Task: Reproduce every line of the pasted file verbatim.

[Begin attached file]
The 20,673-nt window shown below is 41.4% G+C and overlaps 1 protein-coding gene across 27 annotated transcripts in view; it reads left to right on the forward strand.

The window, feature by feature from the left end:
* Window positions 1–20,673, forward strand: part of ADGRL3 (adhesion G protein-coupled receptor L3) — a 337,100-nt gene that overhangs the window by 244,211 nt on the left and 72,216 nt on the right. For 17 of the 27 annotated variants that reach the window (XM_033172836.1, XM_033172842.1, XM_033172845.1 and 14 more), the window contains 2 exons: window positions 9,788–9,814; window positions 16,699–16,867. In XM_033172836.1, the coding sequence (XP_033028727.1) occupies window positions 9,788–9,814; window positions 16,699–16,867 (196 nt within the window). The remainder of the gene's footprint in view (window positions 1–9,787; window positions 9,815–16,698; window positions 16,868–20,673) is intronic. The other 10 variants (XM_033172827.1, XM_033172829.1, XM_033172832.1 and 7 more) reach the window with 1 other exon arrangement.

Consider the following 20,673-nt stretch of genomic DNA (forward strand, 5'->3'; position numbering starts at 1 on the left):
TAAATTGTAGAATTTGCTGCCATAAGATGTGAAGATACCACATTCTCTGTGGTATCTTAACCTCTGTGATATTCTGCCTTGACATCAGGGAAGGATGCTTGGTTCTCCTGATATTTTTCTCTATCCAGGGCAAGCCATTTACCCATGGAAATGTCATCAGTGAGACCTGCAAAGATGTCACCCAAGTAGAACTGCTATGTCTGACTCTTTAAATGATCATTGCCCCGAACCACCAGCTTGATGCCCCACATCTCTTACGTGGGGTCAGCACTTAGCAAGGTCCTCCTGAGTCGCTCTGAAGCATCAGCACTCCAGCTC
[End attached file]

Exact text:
The 20,673-nt window shown below is 41.4% G+C and overlaps 1 protein-coding gene across 27 annotated transcripts in view; it reads left to right on the forward strand.

The window, feature by feature from the left end:
* Window positions 1–20,673, forward strand: part of ADGRL3 (adhesion G protein-coupled receptor L3) — a 337,100-nt gene that overhangs the window by 244,211 nt on the left and 72,216 nt on the right. For 17 of the 27 annotated variants that reach the window (XM_033172836.1, XM_033172842.1, XM_033172845.1 and 14 more), the window contains 2 exons: window positions 9,788–9,814; window positions 16,699–16,867. In XM_033172836.1, the coding sequence (XP_033028727.1) occupies window positions 9,788–9,814; window positions 16,699–16,867 (196 nt within the window). The remainder of the gene's footprint in view (window positions 1–9,787; window positions 9,815–16,698; window positions 16,868–20,673) is intronic. The other 10 variants (XM_033172827.1, XM_033172829.1, XM_033172832.1 and 7 more) reach the window with 1 other exon arrangement.

Consider the following 20,673-nt stretch of genomic DNA (forward strand, 5'->3'; position numbering starts at 1 on the left):
TAAATTGTAGAATTTGCTGCCATAAGATGTGAAGATACCACATTCTCTGTGGTATCTTAACCTCTGTGATATTCTGCCTTGACATCAGGGAAGGATGCTTGGTTCTCCTGATATTTTTCTCTATCCAGGGCAAGCCATTTACCCATGGAAATGTCATCAGTGAGACCTGCAAAGATGTCACCCAAGTAGAACTGCTATGTCTGACTCTTTAAATGATCATTGCCCCGAACCACCAGCTTGATGCCCCACATCTCTTACGTGGGGTCAGCACTTAGCAAGGTCCTCCTGAGTCGCTCTGAAGCATCAGCACTCCAGCTC